New Drugs, Approaches May Improve Hepatitis C Treatments

Hepatitis C is prevalent among substance users, and many barriers prevent these patients from receiving treatment. A symposium today will look at new treatments and treatment models that have the potential to break down these barriers and improve outcomes.

Symposium 8, “Addressing Care for Hepatitis C Virus Infection in the Addicted Patient,” will be presented from 4:30 to 6:30 pm in Continental B, on the lobby level of the Chicago Hilton.

“The main focus of the session is medications for hepatitis C infected patients, how do we take care of them, how do we improve their health outcomes by treating them with newer medications, and how do we integrate this treatment?” said session organizer Jag Khalsa, PhD, MS, Chief of the Medical Consequences Branch, National Institute on Drug Abuse.

Help is on the way because the long-time treatments for hepatitis C—pegylated interferon and ribavirin—are now being supplemented by two new protease inhibitors, boceprevir and telaprevir, which have been approved by the Food and Drug Administration.

“The drug-abusing population that has hepatitis C are able to be treated with newer, safer, less-toxic medications. Pegylated interferon and ribavirin are effective but pretty toxic and have a profile that includes depression and suicidal ideation,” Dr. Khalsa said. “We will be discussing these two newer and safer medications, especially for treating injection drug users. We are in a better situation to treat people with hepatitis C infection than before.”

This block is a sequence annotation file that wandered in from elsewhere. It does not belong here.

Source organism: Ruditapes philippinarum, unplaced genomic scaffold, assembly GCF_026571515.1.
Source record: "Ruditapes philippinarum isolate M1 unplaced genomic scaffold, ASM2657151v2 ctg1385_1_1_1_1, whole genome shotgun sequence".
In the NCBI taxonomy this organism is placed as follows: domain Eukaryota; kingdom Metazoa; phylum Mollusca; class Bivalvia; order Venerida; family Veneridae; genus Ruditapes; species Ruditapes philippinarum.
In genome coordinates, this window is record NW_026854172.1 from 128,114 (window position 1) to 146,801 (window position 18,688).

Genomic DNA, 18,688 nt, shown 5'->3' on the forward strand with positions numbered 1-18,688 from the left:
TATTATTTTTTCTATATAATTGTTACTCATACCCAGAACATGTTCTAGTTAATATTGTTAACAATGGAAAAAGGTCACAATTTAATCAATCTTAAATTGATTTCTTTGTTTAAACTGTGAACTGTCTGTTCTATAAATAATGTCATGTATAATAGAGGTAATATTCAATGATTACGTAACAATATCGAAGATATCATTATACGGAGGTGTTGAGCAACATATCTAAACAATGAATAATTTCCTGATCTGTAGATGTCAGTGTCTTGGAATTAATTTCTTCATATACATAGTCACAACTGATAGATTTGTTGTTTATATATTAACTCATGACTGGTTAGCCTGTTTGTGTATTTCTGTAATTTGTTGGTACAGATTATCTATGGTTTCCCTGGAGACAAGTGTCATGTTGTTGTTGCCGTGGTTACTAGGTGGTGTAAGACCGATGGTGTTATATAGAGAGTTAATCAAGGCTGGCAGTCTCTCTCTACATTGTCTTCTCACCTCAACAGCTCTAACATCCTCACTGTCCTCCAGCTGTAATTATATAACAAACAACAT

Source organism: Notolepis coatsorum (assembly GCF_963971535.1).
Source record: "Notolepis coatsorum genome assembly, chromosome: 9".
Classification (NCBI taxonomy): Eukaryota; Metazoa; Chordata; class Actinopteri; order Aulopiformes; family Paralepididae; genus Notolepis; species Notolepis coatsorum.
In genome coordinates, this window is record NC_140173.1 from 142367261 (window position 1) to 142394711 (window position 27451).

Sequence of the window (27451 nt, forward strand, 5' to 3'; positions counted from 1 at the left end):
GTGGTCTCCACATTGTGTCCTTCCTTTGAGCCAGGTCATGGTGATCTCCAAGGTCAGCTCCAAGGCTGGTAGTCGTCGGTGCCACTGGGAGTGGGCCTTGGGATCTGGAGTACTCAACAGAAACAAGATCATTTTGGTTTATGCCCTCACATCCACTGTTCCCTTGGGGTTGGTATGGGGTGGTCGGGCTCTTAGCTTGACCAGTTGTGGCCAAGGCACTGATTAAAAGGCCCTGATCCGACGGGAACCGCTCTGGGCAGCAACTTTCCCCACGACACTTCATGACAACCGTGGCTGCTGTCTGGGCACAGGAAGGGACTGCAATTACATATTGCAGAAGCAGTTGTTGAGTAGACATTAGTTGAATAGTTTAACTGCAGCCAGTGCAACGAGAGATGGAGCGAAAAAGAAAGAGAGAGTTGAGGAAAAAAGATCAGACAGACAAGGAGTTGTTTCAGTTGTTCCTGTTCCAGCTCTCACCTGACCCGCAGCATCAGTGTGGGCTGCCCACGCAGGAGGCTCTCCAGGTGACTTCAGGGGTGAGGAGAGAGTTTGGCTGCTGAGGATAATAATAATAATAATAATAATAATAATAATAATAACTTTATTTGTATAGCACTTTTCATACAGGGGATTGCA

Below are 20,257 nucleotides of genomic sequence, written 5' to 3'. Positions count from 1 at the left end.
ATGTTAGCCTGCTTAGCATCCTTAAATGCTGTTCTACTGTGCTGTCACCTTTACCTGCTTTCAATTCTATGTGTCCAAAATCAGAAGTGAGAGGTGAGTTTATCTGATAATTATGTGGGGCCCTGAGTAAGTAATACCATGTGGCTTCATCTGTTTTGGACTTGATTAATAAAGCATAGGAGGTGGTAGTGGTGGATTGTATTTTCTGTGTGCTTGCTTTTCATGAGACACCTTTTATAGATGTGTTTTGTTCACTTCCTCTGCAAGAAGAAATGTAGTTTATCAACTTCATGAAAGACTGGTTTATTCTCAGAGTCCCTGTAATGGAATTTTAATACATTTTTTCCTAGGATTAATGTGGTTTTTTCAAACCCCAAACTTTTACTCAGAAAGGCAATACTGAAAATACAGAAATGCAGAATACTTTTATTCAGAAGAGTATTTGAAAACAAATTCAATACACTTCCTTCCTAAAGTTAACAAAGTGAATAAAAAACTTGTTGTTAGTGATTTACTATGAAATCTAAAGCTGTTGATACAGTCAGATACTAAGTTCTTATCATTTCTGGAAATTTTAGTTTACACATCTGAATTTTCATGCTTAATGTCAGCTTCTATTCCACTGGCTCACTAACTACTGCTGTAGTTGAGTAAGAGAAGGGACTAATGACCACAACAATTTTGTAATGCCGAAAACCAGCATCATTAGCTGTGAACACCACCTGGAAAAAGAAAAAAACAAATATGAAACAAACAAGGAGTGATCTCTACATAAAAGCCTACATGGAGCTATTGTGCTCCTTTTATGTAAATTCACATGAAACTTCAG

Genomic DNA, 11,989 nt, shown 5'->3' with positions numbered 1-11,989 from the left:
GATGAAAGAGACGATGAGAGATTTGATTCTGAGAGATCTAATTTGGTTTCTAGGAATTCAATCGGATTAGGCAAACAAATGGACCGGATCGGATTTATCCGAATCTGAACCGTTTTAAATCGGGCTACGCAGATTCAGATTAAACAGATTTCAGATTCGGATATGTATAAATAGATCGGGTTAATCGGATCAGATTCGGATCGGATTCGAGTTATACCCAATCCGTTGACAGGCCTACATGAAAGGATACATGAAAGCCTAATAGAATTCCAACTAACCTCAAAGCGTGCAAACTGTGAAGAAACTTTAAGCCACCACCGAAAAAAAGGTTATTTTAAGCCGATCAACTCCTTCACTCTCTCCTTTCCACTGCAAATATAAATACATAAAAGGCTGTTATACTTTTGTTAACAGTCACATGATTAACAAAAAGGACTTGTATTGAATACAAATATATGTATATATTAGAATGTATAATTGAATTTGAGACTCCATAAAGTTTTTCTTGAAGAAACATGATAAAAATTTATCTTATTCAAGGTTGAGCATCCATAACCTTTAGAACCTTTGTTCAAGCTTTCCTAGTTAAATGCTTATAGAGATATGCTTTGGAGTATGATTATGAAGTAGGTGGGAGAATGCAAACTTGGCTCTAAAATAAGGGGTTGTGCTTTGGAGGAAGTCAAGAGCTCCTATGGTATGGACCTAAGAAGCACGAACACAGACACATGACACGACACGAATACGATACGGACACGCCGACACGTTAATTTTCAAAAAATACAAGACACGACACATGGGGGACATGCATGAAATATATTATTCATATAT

The efficacy of boceprevir and telaprevir has been proven, he said, but only prolonged use will show if one is better than the other.

“The sustained virologic response is pretty good in both drugs,” Dr. Khalsa said. “They have not been tested extensively in drug-abusing populations, and that is what we want to bring to the attention of addiction experts. We want to tell them that if they come across patients with hepatitis C infection, send them for referral and let the infectious disease people, who are experts, take care of them. That is the purpose of this session.”

The referral to a specialist is just one of the barriers preventing these patients from receiving treatment. A better model may be the integrated care offered in Canada and Europe, which allows patients to receive treatment for addiction and hepatitis C at the same time. Speakers in the session who will address these issues are Jeffrey Samet, MD, MA, MPH, Professor of Medicine at Boston University School of Medicine; Alain Litwin, MD, MPH, Associate Professor of Clinical Psychiatry and Behavioral Sciences, Albert Einstein College of Medicine; Lynn Taylor, MD, AAHIVS, Assistant Professor of Medicine in the Division of Infectious Diseases, Brown University; and Judith Tsui, MD, MPH, Assistant Professor of Medicine, Boston University School of Medicine.